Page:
This post is intended as supplemental material for the course “Sounds of Laughter: Musical Comedy in the United States”
This post summarizes artists mentioned in the section “Pop Goes the Punk” (Ellis 2008, 266-72).
Contrary to much conventional wisdom, the advent of pop-punk did not emerge with Green Day’s ten-million-selling 1994 album, Dookie. Instead, the subgenre’s sound, form, and lyrical predilections date back to the very roots of punk rock on both sides of the Atlantic. (ibid, 267)
Ellis’ description of Green Day:
Despite the perhaps envious critiques of their detractors, Green Day have become the most influential punk band of our times, spawning a pop-punk movement that has been dominant in commercial and underground rock since the release of Dookie…Both “Longview” [see below] and “Basket Case” were satirical salvos aimed at the slacker youth of the early nineties… songwriter Billy Joe Armstrong clearly intended to implicate himself and his subculture as part of the pervasive condition of apathy, self-absorption, and entropy. (ibid, 269)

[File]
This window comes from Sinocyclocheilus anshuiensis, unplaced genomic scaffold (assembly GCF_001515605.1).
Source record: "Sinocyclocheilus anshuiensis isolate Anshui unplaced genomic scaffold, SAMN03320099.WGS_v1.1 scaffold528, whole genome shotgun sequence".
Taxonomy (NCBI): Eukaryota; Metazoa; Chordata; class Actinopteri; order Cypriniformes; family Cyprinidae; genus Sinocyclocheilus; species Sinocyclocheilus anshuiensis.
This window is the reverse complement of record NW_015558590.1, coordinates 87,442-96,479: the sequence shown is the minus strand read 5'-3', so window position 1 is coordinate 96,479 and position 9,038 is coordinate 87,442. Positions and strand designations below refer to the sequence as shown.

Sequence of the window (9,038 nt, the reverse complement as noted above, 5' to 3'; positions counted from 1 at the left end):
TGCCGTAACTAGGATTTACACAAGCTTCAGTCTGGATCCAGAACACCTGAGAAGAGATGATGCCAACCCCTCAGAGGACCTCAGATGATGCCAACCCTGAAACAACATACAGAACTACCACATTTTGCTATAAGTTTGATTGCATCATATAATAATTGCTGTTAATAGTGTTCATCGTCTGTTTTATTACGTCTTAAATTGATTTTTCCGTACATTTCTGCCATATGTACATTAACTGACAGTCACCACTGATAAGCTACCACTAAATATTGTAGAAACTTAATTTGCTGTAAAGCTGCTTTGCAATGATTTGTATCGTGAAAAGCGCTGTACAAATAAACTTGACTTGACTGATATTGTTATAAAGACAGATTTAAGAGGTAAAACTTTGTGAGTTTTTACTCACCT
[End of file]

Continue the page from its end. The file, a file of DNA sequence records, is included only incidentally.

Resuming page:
In a time when the band is more known for rock operas and Broadway shows, it’s jarring to see their style from peak of the 1990s.
Week 3 (Sounds of Laughter)